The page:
I can’t stay long. I’m truly tired, and desperately in need of a shower. Not just for my own sake, but for the sake of anyone within a ten-mile radius. Just doing my part to better the world, one clean armpit at a time. But it’s been a bit, and I wanted to check in. Plus I have a few revisions to make from the last blog.
First, my apologies to John Hyatt (Hiatt?) the actual writer of Have a Little Faith in Me.
Second, I have not mentioned the amazing wonderfulness of my mother in my blogs. She comes to my aid, whenever I need, putting whatever she has going on in her life aside. And she doesn’t complain about it. And she doesn’t ask for anything in return. She just does it. Always has. And because of that I’ve come to expect it, and have stopped appreciating it. Well, let’s get the Good List rolling early tonight with number one.
1. My most bomb-diggity, cool, ever loving mama.You deserve more, but I'm tired and I know you would yell at me to go bed. So, I'll move on.
Well, here’s a bit of what’s going on, and maybe y’all could help me with this one. In raising my oldest son, my husband and I had too many expectations of him. We were hard on him. We criticized him. Now I’m not saying he came here a perfect little angel whom we messed up. But, with all his stuff, I think we exacerbated the problem, rather than helped heal it. When perhaps a softer heart could have melted his tough core, we hammered. First children are like first pancakes. They test the heat of the frying pan.
So now I have a tough little boy. A very tough one. A boy who is dying for love, acceptance, affection. And he is trying to get it by fighting. Fighting about teeth brushing, or dinner, or getting dressed, or going to the bathroom, or anything that could possibly be answered with an OK Mama. So I have VERY little patience left for him. Remember, I'm also all alone out here, without a husband or anyone who could help out. Just me and three little, needy children. And if I try to collect myself, remind myself of the fact that he’s just a little boy, he’ll find a way to push my worst button at that moment. It’s sort of a gift of his.
And sometimes I tell myself, Fine, just let him be. Have no expectations of him. Let him act like a spoiled, selfish brat. And love love love him. Maybe, he’ll see that he doesn’t need to fight for love, but that he can just BE in it. It’s free. From me to him. From his father to him. From G-d to him.
But then I see that I am raising a selfish, spoiled brat, and I wonder if that’s all he’ll ever be. And I freak out. How can I have NO expectations? How can I let all the little, stupid, petty insults slide by? How can I present this child to world, and still say, Yes, I am doing right?
Perhaps that’s it. I feel that so often that what I do is contrary to what is done. Contrary to what I have been told I should do. Becoming a religious Jew. Marrying the man I fell in love with at age fifteen. Moving to Israel. Moving back to America. Never getting an education. Never trying to be a professional. Not trying to make a ton of money. Moving my family out to a farm in the middle of nowhere. Homeschooling. Not vaccinating. I mean, the list goes on and on and on. And yet if I can present myself in the right way then I can justify all of it. No, I didn’t marry a doctor move to suburb and send my children to school… But look, I have the perfect, happy marriage, no financial needs outside of our means, and three perfectly healthy, brilliant, polite and well mannered children. So I guess I’m doing something right and you can all shut your big, fat, judging, I-know-what’s-right-for-you mouths. Well, not you guys. Just the voices I imagine are in everyone’s minds when they see me.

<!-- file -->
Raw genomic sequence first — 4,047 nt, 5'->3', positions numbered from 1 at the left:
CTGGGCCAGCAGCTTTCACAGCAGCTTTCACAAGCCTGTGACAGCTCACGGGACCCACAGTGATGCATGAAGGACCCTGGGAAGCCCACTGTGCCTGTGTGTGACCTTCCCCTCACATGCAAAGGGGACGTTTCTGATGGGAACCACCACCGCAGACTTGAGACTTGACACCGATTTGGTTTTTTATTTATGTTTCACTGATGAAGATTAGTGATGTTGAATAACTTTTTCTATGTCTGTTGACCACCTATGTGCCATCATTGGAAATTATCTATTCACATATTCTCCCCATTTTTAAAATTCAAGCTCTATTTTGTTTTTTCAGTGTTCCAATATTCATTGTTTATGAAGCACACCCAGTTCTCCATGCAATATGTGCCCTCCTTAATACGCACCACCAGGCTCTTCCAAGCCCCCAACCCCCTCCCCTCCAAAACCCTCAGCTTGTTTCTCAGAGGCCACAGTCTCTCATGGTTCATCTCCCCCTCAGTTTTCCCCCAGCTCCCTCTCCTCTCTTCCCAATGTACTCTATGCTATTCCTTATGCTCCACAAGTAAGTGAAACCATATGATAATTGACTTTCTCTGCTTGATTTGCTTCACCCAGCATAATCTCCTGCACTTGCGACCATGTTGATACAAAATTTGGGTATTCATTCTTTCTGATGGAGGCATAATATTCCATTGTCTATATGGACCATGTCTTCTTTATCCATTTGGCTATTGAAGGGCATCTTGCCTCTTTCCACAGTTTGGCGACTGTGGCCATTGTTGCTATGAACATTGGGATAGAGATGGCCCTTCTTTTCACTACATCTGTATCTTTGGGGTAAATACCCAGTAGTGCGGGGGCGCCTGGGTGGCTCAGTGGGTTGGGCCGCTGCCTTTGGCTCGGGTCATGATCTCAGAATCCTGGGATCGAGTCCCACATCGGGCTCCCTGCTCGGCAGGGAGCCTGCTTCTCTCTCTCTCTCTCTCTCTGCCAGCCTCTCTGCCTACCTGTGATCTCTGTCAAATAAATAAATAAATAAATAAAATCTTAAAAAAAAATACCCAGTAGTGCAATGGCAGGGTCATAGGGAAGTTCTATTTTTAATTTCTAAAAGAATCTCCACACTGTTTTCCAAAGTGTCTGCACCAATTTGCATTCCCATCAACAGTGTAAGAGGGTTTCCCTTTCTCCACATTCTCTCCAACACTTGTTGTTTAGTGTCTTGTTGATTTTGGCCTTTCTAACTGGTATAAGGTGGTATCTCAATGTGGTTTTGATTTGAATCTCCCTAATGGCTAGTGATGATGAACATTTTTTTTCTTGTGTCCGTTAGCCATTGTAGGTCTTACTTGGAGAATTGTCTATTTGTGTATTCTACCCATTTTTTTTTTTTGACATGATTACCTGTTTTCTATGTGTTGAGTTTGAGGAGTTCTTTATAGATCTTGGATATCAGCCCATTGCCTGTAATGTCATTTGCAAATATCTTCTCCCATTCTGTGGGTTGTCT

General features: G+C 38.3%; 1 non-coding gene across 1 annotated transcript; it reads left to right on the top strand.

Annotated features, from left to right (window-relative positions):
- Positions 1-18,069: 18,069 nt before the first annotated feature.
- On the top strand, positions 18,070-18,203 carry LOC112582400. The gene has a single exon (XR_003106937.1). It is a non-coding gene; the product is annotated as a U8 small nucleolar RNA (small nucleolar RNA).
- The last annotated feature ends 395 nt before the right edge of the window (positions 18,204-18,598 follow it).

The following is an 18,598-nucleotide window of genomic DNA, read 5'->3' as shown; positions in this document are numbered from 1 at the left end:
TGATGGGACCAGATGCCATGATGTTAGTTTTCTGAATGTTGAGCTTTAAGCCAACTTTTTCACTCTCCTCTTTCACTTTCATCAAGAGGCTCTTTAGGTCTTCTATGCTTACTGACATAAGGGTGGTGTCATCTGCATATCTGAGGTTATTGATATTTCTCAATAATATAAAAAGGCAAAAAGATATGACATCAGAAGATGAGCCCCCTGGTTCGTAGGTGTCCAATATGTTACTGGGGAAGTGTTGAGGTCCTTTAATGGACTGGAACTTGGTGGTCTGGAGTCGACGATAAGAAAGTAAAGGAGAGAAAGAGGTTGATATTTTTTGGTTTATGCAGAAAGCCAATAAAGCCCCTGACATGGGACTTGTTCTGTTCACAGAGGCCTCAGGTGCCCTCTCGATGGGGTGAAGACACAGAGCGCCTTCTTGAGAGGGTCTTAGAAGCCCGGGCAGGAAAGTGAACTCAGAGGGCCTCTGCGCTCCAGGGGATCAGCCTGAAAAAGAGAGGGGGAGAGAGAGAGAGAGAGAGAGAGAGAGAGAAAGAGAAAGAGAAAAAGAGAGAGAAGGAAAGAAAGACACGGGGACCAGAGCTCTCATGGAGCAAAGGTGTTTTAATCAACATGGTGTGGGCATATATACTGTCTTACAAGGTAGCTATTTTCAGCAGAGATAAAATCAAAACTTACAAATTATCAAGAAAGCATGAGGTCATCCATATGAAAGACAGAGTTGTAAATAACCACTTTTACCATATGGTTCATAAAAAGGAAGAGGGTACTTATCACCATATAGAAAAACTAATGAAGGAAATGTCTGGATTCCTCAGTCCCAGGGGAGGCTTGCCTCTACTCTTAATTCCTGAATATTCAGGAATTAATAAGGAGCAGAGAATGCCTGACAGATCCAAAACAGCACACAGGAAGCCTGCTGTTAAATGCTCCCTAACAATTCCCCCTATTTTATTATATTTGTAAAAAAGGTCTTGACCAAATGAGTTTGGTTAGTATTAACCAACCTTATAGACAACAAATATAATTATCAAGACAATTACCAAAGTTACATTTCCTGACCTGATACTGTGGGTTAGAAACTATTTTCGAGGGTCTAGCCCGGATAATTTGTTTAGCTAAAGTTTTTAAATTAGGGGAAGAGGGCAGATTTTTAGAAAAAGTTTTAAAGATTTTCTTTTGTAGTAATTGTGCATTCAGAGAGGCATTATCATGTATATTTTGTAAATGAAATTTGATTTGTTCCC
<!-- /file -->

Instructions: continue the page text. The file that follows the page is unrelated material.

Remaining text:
So maybe this isn’t about my son at all? Maybe this is about me feeling the need to justify myself and my choices by creating the perfect kid? And perhaps he knows that he can only disappoint, so he fights for love instead?
Oh my son, my love. If you ever read this, know this: I love you. I freakin love you so much it breaks me over and over. And the brokenness fills me deeper than anything ever could. You do not need to be my self-confidence in body form that I can show off to the world. I will deal with my own insecurities. No, you be you. And you can make mistakes. And you’re mistakes are not who you are. I will not hold you to them for the rest of your life. Mistakes are the strongest building blocks of life. And I will let you make yours if you forgive me mine. And perhaps we will build something so strong, so great, that we won’t even need to show it to anyone. No one will need to validate it. Because we can hold each other. I love you, my sweetest.
Whew, okay. *Tear wipe* Thanks, doc, but I guess our time is up and this therapy session is over. See you next week. (Maybe, I have a lot of company coming. But since it’s family I’m sure I’ll get plenty of material for the following one.)
1. Mom (just to repeat, because you deserve it)
2. This moment
3. I made my bed today, and I get to lay in it soon
4. I’m getting a shower. Now.